So, for some reason caving is thought of as an ‘extreme’ sport and that for some reason it is incredibly dangerous. This is far from the truth. Unfortunately, the author has been unable to find official Australian stats, but here are the stats on caving in America.

The US web site listed the following stats:

2,000,000: Estimated number of people who visit caves annually, the majority of them on low risk expeditions or on guided cave tours.

10,000: Members of the National Speleological Society, who are more likely involved in more rigorous expeditions.

1,356: Victims needing rescue over the 28-year study period, an average of roughly 50 people a year.

83: Percentage of the victims who were male.

54: Percentage of cavers rescued because they became lost or stranded. “While it is impossible to know for sure as the data isn’t there, this was likely most often due to lack of experience,” says Fletcher.

446: Traumatic injuries reported.

74: Percentage of traumatic injuries caused by caver fall, the number one accident type. “With an often damp and dark environment it is easy to see how this could occur, especially once the caver gets tired—or cold, which would lead to decreased dexterity,” says Charlton. “Keeping well hydrated, fed and warm would help with physical and mental acuity and hopefully decrease the number of these errors.”

45: Cases of hypothermia.

81: Fatalities during the 28-year study period, an average of roughly three deaths a year.

24: Fatalities due to falls, which tied as the leading cause of death.

24: Fatalities due to drowning, including six boy scouts in one incident. “This was very heartbreaking and preventable had the rain been anticipated more,” says study co-author Dr. Alejandro Stella-Watts

Caving in the United Kingdom

In UK the majority of deaths are drowning and exposure/hypothermia, about a 3 to 1 ratio of drowning versus falling as cause of death. The UK also has a huge problem with cavers getting lost on the moors at night in the fog and getting lost, by far the majority of rescues are just a bunch of lost cavers disorientated in the featureless foggy black environment. The Welsh and Yorkshire karst areas are so barren and in Winter the sun sets very early, and getting lost is so easy.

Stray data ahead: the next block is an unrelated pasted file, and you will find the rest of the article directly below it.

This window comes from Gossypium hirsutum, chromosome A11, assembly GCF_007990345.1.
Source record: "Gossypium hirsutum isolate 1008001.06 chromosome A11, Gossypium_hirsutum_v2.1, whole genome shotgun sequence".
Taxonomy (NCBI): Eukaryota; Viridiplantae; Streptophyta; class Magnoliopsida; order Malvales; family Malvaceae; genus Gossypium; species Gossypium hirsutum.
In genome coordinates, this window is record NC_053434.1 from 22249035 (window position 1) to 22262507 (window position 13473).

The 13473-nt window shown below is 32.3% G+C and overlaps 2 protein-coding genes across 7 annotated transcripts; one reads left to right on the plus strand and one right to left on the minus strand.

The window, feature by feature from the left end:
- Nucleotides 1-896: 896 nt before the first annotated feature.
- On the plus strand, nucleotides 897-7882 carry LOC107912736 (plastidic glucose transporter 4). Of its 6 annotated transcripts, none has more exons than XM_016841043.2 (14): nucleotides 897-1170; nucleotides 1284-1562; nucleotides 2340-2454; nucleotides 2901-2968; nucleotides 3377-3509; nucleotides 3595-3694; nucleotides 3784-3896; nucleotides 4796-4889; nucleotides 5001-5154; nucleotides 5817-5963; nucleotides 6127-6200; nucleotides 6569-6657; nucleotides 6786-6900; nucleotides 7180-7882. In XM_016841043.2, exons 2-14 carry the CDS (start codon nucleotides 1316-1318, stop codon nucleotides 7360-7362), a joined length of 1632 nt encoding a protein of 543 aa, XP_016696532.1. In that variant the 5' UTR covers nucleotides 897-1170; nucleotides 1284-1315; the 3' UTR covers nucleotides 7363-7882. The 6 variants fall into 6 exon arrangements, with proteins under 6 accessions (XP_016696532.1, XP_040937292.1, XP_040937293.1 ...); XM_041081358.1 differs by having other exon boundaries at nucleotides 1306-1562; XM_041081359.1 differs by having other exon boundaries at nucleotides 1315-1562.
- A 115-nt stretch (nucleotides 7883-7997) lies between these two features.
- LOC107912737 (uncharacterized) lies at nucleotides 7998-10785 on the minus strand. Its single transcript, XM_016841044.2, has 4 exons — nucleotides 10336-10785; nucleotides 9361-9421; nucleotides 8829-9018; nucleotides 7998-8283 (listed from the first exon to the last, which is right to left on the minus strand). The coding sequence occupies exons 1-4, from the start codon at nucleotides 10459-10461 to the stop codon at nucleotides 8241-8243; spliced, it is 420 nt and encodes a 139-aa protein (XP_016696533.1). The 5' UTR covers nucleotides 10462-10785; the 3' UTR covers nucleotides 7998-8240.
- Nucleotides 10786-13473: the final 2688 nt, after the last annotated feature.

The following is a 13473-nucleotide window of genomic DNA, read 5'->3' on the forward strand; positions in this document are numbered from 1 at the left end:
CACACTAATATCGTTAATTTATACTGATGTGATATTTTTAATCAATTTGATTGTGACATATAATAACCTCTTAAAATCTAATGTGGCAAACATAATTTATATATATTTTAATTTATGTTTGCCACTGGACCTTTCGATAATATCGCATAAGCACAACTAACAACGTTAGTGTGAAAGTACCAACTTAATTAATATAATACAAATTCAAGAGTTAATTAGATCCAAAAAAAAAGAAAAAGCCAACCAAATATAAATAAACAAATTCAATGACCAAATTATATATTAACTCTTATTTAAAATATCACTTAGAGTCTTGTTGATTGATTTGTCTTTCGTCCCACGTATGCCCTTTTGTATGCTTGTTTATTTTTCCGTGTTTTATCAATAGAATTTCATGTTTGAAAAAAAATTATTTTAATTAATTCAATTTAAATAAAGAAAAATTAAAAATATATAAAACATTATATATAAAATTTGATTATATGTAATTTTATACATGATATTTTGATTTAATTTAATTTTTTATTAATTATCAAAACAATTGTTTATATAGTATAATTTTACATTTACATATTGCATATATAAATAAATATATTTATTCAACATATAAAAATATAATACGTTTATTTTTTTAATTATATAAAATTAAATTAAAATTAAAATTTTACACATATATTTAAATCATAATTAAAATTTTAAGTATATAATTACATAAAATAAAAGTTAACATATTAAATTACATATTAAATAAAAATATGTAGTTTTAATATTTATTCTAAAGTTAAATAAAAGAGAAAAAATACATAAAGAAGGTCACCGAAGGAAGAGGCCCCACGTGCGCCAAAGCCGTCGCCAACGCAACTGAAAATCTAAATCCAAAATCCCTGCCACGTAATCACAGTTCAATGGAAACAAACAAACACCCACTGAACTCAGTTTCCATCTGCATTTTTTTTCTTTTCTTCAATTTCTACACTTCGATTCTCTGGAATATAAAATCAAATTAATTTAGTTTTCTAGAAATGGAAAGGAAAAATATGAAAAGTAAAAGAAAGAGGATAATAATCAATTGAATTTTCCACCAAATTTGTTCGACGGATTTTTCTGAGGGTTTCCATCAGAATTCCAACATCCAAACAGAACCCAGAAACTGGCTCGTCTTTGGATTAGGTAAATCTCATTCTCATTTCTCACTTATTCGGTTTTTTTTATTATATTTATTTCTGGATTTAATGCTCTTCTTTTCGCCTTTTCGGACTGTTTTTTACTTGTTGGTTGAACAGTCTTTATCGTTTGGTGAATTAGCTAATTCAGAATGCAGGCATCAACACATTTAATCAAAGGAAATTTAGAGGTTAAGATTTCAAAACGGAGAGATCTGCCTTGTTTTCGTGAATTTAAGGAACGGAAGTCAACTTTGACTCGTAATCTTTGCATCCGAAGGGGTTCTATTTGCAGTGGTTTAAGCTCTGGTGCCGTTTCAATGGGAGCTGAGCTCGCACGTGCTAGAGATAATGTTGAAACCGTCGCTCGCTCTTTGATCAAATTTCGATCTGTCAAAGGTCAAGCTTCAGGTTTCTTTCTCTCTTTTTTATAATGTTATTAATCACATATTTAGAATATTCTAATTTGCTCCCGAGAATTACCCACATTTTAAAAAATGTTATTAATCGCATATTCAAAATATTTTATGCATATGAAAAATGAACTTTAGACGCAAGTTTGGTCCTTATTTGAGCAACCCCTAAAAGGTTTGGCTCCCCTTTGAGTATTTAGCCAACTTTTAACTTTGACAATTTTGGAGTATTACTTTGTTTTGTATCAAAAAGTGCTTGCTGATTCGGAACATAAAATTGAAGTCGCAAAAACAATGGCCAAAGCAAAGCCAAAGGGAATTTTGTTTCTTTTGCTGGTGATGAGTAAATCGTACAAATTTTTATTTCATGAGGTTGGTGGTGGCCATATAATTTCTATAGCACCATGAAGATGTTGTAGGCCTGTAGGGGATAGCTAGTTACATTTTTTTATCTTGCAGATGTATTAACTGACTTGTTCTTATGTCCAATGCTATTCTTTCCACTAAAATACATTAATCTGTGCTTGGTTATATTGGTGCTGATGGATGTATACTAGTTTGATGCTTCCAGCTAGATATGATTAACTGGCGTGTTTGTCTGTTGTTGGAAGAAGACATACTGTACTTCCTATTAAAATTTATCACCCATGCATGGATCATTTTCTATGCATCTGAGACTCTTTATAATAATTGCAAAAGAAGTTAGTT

Caving deaths in Australia?

There has only been one major dry caving disaster in Australia. This was in 1990 when two students and a teacher were washed away in Mystery Creek Cave, Ida Bay, in Tasmania, due to a rapid flooding. If you ever do Mystery Creek cave, near the exit look at the flood debris way up above you on the walls. It really floods! Tasmania, like the UK, needs respect in wet weather. I have heard (although not seen) that apparently Mystery Creek now has a flood rescue area where there is extra food and warm gear to put on, that local guides are all aware of.

What about cave diving?

Well – this site isn’t about cave diving! But as there is a lot of cross over between caving and cave diving, I will entertain the question. For information, there have been 16 cave diving deaths in Mt. Gambier over the past 40ish years, although they went from 1969 to 2010 with no fatalities at all, until tragically three divers drowned within 2 years. There is no explanation why such an unblemished safety record suddenly went so wrong. See the Cave Diving menu for more information.

The fact that there are no Australian stats on caving accidents and fatalities is simply because we don’t have them! There is the odd serious rescue, every couple of years, and some callouts for lost cavers, but no deaths. The most recent Australian cave rescue was in the Mt. Cripps area in Tasmania on the 11th of October 2020, when a caver fell several metres whilst ascending a ladder. The caver was conscious but badly injured and couldn’t get out of the cave himself, and the rescue was complete within about 24 hours.

Look at the menu on cave rescue for more information on cave rescues.

Well known NSW caver and cave diver Keir Vaughan-Ta​ylor recently posted an extract onto the OzCavers email list with the following statistics:

sport Deaths per 100,000 activities
Base jumping 43.16
Rebreathers 5.33
Sky Diving 0.99
Hang Gliding 0.86
Horse riding 0.57
Scuba Diving 0.50

I had to laugh it his conclusion – that ‘you should never base jump while using a rebreather. 

The stats came from SPUMS which is a diving and hyperbaric medicine journal. Issue Vol43 No2 June 2103.

So, what does all of the above say? CAVING IS SAFE!

You’ll note that dry caving does not even make the list. And it’s no surprise that Base Jumping is massively ahead of all the other ‘extreme’ activities. Rebreathers are certainly an amazing tool, but in the authors personal opinion, they are generally prone to problems and if you believe these stats diving becomes ten times as dangerous if using a rebreather. Although it could be argued that those that are elite enough to be using breathers are probably also proficient enough to be doing exploratory, highly technical and deep dives which increase the danger in themselves as much as the use of the breather.

I have witnessed probably about 4 or 5 uncontrolled falls of more than a metre (one of which was me). The worst of these was about three metres. In none of these falls were there any serious injuries and in every case the caver walked away and finished the cave.

Anyway, I hope all of these stats say something about dry caving. It really is not a dangerous sport for the average recreational caver. Join a club, get trained by someone good, cave conservatively, familiarise yourself with the Australian Speleological Federation standards for caving safety, and have a blast!